Our First Western Knife Review: The Wusthof Classic
There are plenty of knives in the market that could confuse even those who thought they know their steel blades. But there are others that stand out from the rest in almost every aspect that it is worth looking into and evaluating if indeed such type of knife is really for you and your different uses. One of these is the Wusthof classic knife.
Wusthof has been in the business of perfecting their craft in manufacturing the finest cutlery since 1814. What sets apart this company from the rest in terms of the finest knives is their dedication to the forging process of steel from beginning to end. Forging is the process of hammering a single piece of metal to shape the knife. In contrast to forging, an alternative way is to stamp out the shape of the knife from the piece of metal thus it is called stamping. Experts with blades know that forging produces the better quality because stamping makes out a thinner and lighter blade which is harder to control. Often stamping is synonymous with cheap knives while forging produces high quality blades.
With the recent technological advancement, the company has harnessed the capacities of the modern equipments and combined seamlessly the precise skill of their workers with computer or robot aided manufacturing process to deliver the best blades in the market today.
Although the company offers a wide variety of knife models including the Gourmet, Grand Prix, Culinar and Le Cordon Bleu, the best selling of them all is the Classic. Aptly branded, this type has not seen any change over the years. This type sport the handle with 3 rivet design which really looks classic yet stylish. The feel and accurate fit of the handle goes with the traditional appearance as well. The 8 inches Chef knife has a very good balance and feel although this is really the mark of Wusthof knives. Many critic and experts even claim that this is as perfect as a knife could get.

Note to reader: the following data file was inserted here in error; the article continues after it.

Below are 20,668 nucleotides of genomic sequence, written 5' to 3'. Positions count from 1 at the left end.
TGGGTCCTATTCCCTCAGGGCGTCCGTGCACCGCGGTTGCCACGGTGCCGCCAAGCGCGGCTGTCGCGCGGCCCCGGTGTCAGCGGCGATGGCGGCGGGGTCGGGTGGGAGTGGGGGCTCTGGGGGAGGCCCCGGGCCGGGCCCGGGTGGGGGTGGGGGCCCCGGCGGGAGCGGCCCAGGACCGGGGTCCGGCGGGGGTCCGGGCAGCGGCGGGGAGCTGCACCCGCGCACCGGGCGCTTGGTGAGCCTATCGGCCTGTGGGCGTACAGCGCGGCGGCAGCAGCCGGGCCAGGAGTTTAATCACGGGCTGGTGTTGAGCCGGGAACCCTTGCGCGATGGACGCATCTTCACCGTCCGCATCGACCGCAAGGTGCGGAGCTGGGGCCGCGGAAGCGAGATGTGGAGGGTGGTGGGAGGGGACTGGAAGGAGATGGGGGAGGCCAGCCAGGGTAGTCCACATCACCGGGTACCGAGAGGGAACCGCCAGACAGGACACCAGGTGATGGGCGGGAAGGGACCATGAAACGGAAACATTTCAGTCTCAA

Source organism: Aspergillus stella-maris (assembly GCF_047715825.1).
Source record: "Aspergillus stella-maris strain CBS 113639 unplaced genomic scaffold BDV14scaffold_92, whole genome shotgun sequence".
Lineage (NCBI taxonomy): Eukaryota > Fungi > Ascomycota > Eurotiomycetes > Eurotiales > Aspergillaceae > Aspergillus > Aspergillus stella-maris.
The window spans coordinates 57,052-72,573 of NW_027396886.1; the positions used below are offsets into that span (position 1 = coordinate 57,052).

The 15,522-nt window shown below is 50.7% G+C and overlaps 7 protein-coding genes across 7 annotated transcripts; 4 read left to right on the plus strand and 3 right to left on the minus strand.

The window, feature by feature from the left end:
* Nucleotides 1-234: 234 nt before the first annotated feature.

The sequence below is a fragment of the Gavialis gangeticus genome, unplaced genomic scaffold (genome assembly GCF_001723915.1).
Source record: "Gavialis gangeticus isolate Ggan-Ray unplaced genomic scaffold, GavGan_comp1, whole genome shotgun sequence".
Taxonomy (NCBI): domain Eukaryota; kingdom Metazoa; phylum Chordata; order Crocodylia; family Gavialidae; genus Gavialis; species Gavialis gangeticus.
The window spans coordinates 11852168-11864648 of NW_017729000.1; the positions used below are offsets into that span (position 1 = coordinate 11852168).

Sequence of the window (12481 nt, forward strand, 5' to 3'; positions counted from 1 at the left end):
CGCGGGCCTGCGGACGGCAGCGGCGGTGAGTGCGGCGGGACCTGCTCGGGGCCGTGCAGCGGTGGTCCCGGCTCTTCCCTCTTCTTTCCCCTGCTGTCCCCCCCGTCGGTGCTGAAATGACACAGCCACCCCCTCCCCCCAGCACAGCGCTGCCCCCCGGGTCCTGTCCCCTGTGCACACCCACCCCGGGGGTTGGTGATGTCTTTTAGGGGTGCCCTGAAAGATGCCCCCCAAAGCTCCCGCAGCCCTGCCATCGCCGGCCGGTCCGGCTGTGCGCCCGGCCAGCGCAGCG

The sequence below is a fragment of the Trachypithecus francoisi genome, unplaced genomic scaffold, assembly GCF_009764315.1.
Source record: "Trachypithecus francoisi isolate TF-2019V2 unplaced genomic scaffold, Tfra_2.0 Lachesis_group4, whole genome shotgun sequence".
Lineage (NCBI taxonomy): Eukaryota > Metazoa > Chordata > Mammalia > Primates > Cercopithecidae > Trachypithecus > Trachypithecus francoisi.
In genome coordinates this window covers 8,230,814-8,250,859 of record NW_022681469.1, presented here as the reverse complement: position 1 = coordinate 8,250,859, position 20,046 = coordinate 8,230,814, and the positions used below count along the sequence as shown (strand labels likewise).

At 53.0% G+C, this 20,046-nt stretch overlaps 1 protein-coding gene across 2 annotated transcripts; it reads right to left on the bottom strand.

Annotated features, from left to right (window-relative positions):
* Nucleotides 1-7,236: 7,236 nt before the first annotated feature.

The perfect balance was contributed by the forging process that the blade went through. It also matters that the high carbon stainless steel for the Classic extends until the end of the handle or what they call a full tang. This is the usual characteristic of top of the line knives available in the market. The coverage of the blade from tip to the handle contributes much to a well balance and long-lasting knife.
However, recent government regulations have banned wooden handles in industrial and restaurant kitchens and preparations tables for hygienic purposes and this leaves the classic out of the picture all together. If you have the same concern, you might want to try the Grand Prix II which has a plastic handle with textured grip. This has become the alternative choice of many as the Culinar does not provide a comfortable handle. Don’t worry about the quality because the blades of Wusthof knives are all the same. They only differ on the type and design of handle.
Compared with the other brands in the market, the Wusthof classic is quite on the expensive side as it is a top of the line brand and model. However, if you consider the versatility, ease in usage and durability of this knife, the investment could prove to be worth it in the end. They even have a lifetime guarantee which gives you the assurance that indeed, if you could only have one knife in your entire lifetime, it would be the Wusthof.